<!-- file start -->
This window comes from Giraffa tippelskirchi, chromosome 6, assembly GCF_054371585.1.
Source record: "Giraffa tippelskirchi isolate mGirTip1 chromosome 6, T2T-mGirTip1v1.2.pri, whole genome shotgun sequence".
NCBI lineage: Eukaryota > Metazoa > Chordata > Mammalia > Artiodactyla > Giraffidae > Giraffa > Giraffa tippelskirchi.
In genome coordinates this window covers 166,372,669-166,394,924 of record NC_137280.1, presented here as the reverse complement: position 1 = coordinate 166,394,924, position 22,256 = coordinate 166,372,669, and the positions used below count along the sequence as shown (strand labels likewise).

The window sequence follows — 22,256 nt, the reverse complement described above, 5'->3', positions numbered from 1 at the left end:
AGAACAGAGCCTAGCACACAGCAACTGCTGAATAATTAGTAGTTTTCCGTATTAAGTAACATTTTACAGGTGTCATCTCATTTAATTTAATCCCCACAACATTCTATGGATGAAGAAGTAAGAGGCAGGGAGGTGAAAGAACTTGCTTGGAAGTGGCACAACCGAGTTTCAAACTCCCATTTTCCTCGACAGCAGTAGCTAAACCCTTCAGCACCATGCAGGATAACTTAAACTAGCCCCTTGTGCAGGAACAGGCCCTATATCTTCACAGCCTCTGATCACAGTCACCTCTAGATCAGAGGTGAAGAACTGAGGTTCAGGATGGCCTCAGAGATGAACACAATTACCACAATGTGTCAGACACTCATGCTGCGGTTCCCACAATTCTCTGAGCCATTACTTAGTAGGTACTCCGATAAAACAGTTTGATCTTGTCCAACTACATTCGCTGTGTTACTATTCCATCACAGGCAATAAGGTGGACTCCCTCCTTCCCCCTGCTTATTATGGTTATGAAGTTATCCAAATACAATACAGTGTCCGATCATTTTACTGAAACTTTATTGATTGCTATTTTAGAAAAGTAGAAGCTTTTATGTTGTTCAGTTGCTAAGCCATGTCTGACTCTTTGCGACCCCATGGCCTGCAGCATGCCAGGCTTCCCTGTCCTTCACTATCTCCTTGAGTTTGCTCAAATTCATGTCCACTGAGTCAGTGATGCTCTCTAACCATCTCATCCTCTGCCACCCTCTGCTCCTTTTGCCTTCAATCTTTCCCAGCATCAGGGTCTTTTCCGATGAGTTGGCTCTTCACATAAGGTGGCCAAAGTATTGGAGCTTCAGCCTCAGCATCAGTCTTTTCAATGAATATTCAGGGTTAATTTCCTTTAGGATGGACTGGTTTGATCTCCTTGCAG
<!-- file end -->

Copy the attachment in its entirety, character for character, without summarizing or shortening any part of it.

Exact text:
This window comes from Giraffa tippelskirchi, chromosome 6, assembly GCF_054371585.1.
Source record: "Giraffa tippelskirchi isolate mGirTip1 chromosome 6, T2T-mGirTip1v1.2.pri, whole genome shotgun sequence".
NCBI lineage: Eukaryota > Metazoa > Chordata > Mammalia > Artiodactyla > Giraffidae > Giraffa > Giraffa tippelskirchi.
In genome coordinates this window covers 166,372,669-166,394,924 of record NC_137280.1, presented here as the reverse complement: position 1 = coordinate 166,394,924, position 22,256 = coordinate 166,372,669, and the positions used below count along the sequence as shown (strand labels likewise).

The window sequence follows — 22,256 nt, the reverse complement described above, 5'->3', positions numbered from 1 at the left end:
AGAACAGAGCCTAGCACACAGCAACTGCTGAATAATTAGTAGTTTTCCGTATTAAGTAACATTTTACAGGTGTCATCTCATTTAATTTAATCCCCACAACATTCTATGGATGAAGAAGTAAGAGGCAGGGAGGTGAAAGAACTTGCTTGGAAGTGGCACAACCGAGTTTCAAACTCCCATTTTCCTCGACAGCAGTAGCTAAACCCTTCAGCACCATGCAGGATAACTTAAACTAGCCCCTTGTGCAGGAACAGGCCCTATATCTTCACAGCCTCTGATCACAGTCACCTCTAGATCAGAGGTGAAGAACTGAGGTTCAGGATGGCCTCAGAGATGAACACAATTACCACAATGTGTCAGACACTCATGCTGCGGTTCCCACAATTCTCTGAGCCATTACTTAGTAGGTACTCCGATAAAACAGTTTGATCTTGTCCAACTACATTCGCTGTGTTACTATTCCATCACAGGCAATAAGGTGGACTCCCTCCTTCCCCCTGCTTATTATGGTTATGAAGTTATCCAAATACAATACAGTGTCCGATCATTTTACTGAAACTTTATTGATTGCTATTTTAGAAAAGTAGAAGCTTTTATGTTGTTCAGTTGCTAAGCCATGTCTGACTCTTTGCGACCCCATGGCCTGCAGCATGCCAGGCTTCCCTGTCCTTCACTATCTCCTTGAGTTTGCTCAAATTCATGTCCACTGAGTCAGTGATGCTCTCTAACCATCTCATCCTCTGCCACCCTCTGCTCCTTTTGCCTTCAATCTTTCCCAGCATCAGGGTCTTTTCCGATGAGTTGGCTCTTCACATAAGGTGGCCAAAGTATTGGAGCTTCAGCCTCAGCATCAGTCTTTTCAATGAATATTCAGGGTTAATTTCCTTTAGGATGGACTGGTTTGATCTCCTTGCAG